GP jailed for six years for raping teenager still denies his guilt

GP, 48, jailed for six years for raping teenager and sexually assaulting another woman still denies his guilt, tribunal hears

  • Khalid Jamal, 48, pretended to be in his twenties to meet younger women online
  • He has denied his guilt after being jailed for raping a teenager in 2018
  • The doctor was jailed for six years but says he will always maintain innocence
  • He claimed he had been a victim of a miscarriage of justice and blackmail 

A GP has denied his guilt two years after he was jailed for raping a teenager and sexually assaulting another woman, a tribunal has heard.

Khalid Jamal, 48, said he would maintain his innocence for the rest of his life before accusing one of his victims of blackmailing him.   

The doctor, who worked in Glasgow, claimed he was in his twenties when he met his victims on a dating website. He attacked them at his home after inviting them to look at pet fish in his bedroom.

Appearing before a hearing of the Medical Practitioners Tribunal Service (MPTS), Jamal claimed he had been a victim of a miscarriage of justice.

Khalid Jamal (pictured), 48, said he would maintain his innocence for the rest of his life before accusing one of his victims of blackmailing him

He called several witnesses to give statements about his good character including fellow doctors and a woman he had once dated.

The doctor also claimed to have a text message from one of his victims showing that she wanted to ruin his career and complained that ‘this person is walking free’. 

However during today’s hearing, the MPTS was told a jury had found him guilty of two charges of sexual assault and one of rape in May 2018 following a trial at the High Court in Glasgow.

The panel were given details of the harrowing testimony given to the court by Jamal’s two victims.

They found Jamal’s fitness to practice is impaired and will make a decision on whether to strike him off the medical register next month.

William Hoskins, the MPTS tribunal chairman, said: ‘Dr Jamal continues to maintain that there was a miscarriage of justice and that he has been wrongly convicted.

‘The tribunal bore in mind that Dr Jamal is still serving a custodial sentence for serious sexual offences, including one count of rape.

The High Court of Justiciary – Scotland’s supreme criminal court. The Medical Practitioners Tribunal Service was told a jury had found him guilty of two charges of sexual assault and one of rape in May 2018 following a trial at the High Court in Glasgow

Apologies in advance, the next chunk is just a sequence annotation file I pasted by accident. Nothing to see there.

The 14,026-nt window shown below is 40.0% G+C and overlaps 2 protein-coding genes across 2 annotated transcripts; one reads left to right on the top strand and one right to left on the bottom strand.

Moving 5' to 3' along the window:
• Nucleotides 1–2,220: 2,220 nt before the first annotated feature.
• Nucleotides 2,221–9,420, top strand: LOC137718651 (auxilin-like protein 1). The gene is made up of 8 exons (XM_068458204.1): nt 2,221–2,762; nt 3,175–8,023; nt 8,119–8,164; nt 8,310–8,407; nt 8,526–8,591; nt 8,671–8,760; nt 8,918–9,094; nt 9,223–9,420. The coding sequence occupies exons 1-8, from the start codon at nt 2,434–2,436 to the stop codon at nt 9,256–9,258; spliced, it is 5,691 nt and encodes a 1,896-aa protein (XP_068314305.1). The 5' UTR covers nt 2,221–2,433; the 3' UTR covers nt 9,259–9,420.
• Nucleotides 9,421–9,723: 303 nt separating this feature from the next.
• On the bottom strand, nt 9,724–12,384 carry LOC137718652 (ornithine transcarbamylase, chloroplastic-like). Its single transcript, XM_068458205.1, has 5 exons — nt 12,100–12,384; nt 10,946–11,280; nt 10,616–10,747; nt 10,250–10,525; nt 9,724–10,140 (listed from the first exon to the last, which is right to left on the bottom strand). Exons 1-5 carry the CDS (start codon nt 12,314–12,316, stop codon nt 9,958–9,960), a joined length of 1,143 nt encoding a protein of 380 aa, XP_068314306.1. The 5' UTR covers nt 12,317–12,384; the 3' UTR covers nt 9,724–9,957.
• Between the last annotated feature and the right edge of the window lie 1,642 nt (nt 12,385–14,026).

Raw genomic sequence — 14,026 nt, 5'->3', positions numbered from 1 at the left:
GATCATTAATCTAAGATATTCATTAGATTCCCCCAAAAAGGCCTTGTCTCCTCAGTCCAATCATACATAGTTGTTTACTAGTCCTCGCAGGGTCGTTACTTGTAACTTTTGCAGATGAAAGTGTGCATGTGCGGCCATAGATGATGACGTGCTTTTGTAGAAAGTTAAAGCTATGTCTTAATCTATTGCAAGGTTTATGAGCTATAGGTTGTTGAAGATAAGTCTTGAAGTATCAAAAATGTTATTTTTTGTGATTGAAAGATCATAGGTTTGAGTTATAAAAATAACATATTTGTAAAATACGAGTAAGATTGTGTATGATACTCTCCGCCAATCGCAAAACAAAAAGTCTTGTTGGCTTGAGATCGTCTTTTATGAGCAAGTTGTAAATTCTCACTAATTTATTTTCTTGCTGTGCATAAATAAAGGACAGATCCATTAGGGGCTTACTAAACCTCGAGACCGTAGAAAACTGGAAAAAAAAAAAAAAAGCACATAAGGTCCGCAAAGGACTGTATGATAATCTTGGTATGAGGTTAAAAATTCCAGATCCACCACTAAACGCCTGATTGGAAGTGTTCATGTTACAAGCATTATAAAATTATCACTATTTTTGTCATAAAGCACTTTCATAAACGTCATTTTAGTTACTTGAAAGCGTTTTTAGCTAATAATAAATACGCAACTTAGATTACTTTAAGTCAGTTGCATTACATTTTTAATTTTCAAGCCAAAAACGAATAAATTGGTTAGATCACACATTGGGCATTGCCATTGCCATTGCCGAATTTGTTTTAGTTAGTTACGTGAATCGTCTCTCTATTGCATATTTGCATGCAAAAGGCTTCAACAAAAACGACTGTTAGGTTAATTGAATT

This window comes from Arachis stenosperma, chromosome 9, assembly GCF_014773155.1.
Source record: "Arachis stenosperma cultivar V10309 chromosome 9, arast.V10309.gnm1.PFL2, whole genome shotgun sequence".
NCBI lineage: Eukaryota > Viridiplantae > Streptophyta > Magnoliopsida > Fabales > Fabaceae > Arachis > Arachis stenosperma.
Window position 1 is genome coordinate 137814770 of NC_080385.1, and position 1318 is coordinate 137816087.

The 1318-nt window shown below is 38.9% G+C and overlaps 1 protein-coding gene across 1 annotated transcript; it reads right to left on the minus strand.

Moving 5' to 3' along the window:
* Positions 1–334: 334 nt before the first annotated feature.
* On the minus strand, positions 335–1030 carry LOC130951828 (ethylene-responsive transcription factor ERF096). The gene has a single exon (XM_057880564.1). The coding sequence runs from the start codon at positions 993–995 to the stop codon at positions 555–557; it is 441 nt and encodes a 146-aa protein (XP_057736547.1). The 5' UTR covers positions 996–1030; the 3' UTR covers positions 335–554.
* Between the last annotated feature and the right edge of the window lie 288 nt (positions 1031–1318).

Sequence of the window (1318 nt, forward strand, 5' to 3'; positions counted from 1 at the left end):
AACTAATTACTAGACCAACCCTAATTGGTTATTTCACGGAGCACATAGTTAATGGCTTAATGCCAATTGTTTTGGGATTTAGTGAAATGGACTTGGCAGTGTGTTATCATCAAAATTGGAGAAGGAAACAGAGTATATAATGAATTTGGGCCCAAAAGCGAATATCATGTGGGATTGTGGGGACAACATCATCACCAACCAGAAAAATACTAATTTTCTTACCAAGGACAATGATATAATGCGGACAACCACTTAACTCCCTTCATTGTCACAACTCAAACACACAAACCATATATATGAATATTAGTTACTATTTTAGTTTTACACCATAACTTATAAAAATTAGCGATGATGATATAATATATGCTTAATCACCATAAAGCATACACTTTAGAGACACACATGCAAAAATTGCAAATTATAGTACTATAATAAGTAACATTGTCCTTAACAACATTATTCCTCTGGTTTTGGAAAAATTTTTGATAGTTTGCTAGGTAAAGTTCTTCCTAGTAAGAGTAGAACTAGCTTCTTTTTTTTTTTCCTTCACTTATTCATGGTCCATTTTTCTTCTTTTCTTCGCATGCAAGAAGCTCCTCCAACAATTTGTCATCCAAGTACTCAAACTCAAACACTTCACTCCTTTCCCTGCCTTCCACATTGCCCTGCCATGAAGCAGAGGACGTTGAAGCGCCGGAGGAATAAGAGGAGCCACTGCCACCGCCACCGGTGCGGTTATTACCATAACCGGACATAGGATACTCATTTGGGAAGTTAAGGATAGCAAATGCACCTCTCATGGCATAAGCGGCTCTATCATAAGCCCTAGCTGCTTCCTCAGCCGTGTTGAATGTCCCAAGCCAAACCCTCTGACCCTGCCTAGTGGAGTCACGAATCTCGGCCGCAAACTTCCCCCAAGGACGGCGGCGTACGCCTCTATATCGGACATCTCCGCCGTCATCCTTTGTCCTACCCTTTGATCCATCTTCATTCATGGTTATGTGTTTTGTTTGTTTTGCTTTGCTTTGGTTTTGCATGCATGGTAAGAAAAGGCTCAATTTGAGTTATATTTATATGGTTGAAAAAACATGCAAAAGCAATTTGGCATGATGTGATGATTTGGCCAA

‘The tribunal cannot go behind the court’s decision and has already taken the Certificate of conviction to be conclusive proof of Dr Jamal’s conviction.

‘Dr Jamal was dishonest on his dating profile by misrepresenting his age so he could meet younger, less experienced women, one of whom was still a teenager at the time. He later went on to commit two counts of sexual assault and one count of rape.

‘The tribunal considered that he has not acted with integrity nor justified the trust the public places in the profession. He has breached fundamental tenets of the profession, and fellow practitioners would consider his conduct to be deplorable.

‘The tribunal had no doubt that Dr Jamal’s convictions have brought the medical profession into disrepute.’

Jamal’s first victim, who was aged 22, had been out with him on a number of occasions. On Christmas Eve 2013, he attacked her in his flat in Glasgow after she refused to have sex.

Jamal raped his second victim, then aged 19, at his ‘cabin’ in Balloch, Dunbartonshire, between April and May 2016.

His lawyer told the court he had been lonely since coming to Scotland from India and had used the internet to meet people.

Sentencing him to six years in prison in June 2018, Judge Johanna Johnston told him: ‘You subjected both of your victims to sexual assaults and raped one of them.

‘You met them through the internet and told them you were in your twenties. Each young woman has been profoundly affected by your behaviour.’

Jamal lost an appeal against his convictions last year. During a hearing in November he asked for a delay of six to eight months so he could focus on meeting his earliest release date of May 21 next year, before going on to complain he had been moved cell five times, did not have enough privacy to prepare his case and was scared of being attacked by other prisoners.

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